Allium spp.are members of the family Amaryllidaceae. This genus consists of over 400 species including: ampeloprasum (leek), cepa (common onion), fistulosum (bunching onion), sativum (garlic), schoenoprasum (common chives), and tuberosum (garlic chives).
Alliums have perfect flowers but, can not self-pollinate because the male anthers shed pollen before the female stigma is receptive. Therefore they cross-pollinate via insects (flies and bees) or by manually pollinating (hand-pollinating) the flowers in a controlled environment. Seed producers must keep in mind that varieties of the same species will cross-pollinate with other varieties of the same species. Chives reproduce by division of bulbs and produces seed. To reproduce garlic you must save healthy heads and replant the individual cloves separately. Topsetting or hardneck varieties of garlic will produce a seedhead with bubils. These can be planted, but it will take several successive years to get good-sized heads.
Many alliums (A. cepa) are grown out as biennials (taking 2 seasons to produce seed), and require a cold treatment (vernalization) in order to flower. It is easiest to grow for seed from bulbs rather than from seeds. Allium seeds are generally short-lived and should be used in 1 or 2 seasons. When planting alliums (or any cross pollinating crops) for seed, care must be taken to isolate same species varieties from one another, either through mechanical isolation (caging, bagging) or by distance isolation. In addition to isolating same species varieties, care must also be taken to preserve as much genetic diversity as possible by planting a minimum number of plants.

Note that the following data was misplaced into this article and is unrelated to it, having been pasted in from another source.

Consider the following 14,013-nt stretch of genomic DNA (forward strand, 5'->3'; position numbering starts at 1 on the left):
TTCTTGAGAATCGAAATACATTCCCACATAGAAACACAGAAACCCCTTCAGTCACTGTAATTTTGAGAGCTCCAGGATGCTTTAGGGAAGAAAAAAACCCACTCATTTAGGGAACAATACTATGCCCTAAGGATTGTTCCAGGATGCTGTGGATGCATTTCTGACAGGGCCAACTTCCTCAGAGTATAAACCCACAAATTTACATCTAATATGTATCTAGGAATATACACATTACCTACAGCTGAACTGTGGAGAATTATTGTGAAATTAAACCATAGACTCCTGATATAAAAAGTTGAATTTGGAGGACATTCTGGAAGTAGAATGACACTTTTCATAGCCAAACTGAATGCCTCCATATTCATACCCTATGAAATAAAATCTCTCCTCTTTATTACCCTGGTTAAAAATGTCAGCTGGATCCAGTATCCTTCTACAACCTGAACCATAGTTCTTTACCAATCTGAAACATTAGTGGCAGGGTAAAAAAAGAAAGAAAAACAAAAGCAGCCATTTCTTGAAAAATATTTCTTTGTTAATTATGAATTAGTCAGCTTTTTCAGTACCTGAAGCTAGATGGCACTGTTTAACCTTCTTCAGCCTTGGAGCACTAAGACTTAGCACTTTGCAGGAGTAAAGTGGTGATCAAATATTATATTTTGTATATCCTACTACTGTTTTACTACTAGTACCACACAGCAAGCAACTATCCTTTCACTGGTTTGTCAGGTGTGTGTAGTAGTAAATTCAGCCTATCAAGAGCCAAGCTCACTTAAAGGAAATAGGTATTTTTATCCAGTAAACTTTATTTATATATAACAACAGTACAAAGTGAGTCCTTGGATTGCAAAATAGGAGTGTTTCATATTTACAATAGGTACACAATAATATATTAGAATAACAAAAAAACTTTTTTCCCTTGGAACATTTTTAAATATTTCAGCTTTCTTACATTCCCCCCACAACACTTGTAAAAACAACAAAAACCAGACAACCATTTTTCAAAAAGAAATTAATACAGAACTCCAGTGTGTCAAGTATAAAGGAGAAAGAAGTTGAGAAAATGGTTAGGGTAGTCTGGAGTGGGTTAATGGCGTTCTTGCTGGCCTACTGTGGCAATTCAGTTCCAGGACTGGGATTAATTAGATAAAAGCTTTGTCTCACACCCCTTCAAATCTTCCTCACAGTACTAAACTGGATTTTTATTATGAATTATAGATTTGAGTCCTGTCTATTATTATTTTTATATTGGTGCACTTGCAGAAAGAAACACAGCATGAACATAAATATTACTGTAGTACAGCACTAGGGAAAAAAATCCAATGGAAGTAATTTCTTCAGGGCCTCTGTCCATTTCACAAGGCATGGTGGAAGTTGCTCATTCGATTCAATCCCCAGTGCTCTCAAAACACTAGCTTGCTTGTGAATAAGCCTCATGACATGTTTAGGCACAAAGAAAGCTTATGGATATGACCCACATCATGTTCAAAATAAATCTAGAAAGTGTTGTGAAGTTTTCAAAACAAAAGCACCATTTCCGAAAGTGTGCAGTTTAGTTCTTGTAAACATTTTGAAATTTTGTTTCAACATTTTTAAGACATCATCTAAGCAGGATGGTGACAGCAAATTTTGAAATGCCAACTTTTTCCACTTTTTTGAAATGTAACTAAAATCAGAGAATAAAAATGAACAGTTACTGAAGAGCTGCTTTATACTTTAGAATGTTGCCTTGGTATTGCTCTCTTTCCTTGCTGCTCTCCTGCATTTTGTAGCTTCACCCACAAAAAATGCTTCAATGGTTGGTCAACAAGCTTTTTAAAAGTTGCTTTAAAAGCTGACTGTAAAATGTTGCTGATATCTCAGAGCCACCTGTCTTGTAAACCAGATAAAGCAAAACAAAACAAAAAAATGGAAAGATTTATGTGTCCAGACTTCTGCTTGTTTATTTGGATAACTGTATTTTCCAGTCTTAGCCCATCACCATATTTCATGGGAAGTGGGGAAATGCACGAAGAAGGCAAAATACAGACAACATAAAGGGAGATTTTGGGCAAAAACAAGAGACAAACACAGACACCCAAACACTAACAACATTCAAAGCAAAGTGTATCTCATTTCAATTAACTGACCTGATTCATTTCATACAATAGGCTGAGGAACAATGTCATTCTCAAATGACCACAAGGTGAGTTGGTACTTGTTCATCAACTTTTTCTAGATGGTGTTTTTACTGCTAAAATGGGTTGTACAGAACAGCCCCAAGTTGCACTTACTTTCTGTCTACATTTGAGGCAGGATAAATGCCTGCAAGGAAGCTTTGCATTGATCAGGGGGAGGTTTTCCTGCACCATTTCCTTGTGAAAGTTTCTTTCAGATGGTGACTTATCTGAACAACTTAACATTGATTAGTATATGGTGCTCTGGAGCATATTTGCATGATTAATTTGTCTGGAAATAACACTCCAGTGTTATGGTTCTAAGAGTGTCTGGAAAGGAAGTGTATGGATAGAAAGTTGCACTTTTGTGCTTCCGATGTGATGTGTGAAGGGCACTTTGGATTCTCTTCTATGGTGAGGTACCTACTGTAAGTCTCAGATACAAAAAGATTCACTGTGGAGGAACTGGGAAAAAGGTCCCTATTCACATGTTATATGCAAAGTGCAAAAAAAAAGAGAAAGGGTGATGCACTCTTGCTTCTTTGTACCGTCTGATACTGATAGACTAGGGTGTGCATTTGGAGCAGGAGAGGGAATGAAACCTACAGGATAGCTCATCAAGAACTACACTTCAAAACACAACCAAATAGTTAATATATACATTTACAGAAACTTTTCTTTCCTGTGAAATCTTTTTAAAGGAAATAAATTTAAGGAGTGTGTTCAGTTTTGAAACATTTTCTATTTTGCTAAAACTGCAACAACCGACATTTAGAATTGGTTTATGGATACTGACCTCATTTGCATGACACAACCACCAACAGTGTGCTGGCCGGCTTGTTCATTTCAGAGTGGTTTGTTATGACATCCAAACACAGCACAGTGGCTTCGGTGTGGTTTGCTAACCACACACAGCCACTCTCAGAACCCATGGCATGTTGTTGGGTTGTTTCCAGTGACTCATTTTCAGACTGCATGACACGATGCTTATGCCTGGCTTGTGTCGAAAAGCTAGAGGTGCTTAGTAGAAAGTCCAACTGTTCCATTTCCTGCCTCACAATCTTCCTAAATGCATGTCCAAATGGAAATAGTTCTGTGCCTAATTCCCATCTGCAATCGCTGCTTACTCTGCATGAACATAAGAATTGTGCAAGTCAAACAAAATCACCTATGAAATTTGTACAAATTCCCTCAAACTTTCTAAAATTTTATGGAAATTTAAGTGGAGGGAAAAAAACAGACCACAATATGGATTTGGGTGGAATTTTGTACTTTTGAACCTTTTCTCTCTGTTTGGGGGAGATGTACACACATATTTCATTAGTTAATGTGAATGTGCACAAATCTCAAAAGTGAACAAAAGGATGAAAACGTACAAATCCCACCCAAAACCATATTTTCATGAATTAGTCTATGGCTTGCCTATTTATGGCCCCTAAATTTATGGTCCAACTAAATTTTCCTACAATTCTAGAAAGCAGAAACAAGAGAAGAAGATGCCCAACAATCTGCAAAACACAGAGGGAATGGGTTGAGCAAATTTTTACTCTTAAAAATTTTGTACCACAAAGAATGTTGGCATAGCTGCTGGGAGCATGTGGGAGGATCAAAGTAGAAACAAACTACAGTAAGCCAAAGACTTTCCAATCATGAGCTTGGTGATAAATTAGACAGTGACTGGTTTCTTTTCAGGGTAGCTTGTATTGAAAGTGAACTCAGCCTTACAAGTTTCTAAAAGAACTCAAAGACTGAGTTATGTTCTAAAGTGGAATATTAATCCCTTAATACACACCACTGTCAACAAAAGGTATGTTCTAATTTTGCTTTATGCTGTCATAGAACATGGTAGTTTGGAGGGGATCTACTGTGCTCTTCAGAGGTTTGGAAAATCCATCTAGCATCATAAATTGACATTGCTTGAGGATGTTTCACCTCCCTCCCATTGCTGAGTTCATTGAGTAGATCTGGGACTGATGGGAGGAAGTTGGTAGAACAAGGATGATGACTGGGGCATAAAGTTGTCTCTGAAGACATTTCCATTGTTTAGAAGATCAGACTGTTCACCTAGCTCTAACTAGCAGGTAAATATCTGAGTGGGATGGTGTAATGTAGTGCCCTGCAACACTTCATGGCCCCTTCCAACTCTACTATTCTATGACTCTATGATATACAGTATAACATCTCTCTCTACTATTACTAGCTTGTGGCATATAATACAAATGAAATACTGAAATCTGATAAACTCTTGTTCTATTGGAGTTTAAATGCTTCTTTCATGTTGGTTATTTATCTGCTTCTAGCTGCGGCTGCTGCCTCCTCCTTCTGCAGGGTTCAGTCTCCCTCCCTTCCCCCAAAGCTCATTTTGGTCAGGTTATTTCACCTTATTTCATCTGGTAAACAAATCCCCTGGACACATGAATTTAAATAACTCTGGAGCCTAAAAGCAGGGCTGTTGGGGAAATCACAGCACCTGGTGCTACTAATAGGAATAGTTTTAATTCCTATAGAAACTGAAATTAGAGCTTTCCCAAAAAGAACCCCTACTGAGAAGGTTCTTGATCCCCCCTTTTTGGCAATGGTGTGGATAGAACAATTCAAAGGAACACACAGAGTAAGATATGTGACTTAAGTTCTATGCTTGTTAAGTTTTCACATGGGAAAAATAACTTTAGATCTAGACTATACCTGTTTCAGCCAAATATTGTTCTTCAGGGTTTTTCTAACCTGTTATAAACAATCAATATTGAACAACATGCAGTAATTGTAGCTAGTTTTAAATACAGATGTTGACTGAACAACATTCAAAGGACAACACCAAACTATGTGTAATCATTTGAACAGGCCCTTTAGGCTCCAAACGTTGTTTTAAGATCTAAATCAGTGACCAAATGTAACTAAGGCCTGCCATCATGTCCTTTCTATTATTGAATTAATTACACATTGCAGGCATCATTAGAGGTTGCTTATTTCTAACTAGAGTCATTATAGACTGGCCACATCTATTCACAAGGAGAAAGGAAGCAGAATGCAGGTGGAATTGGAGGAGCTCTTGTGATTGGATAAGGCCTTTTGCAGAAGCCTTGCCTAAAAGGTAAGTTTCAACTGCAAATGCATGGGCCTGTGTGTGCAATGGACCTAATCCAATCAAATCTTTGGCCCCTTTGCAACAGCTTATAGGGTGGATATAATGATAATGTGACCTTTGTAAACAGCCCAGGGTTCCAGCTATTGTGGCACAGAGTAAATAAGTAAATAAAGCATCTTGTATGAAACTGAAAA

You should harvest your seed as soon as the seed heads are dry, if you wait too long, the seed heads will shatter and you will loose all the seed you spent the last 2 seasons growing out! Seed heads can dry in the field if you plan on harvesting several times or be cut and laid out to dry if drying in the field isn't possible. Keep in mind that drying seed in temperatures greater than 94° F will damage the seed and if the drying seed head becomes wet by rain or watering, it will also damage the seed.
Most allium seed heads (leeks and onions) need to be threshed first (we use a belt thresher but this can be done by hand threshing) and then the smaller chaff can be separated by using screens (see table to the right) or an air column or simply by winnowing. I have also tried pouring the seed in a bucket of water. The light, inviable seed and chaff will float and the viable seed will sink. You can either skim off the top with a sieve or decant the inviable seed and chaff. Immediately after you get rid of the chaff, you want to put the "good" seed into a mesh bag or lay it out on a screen to dry.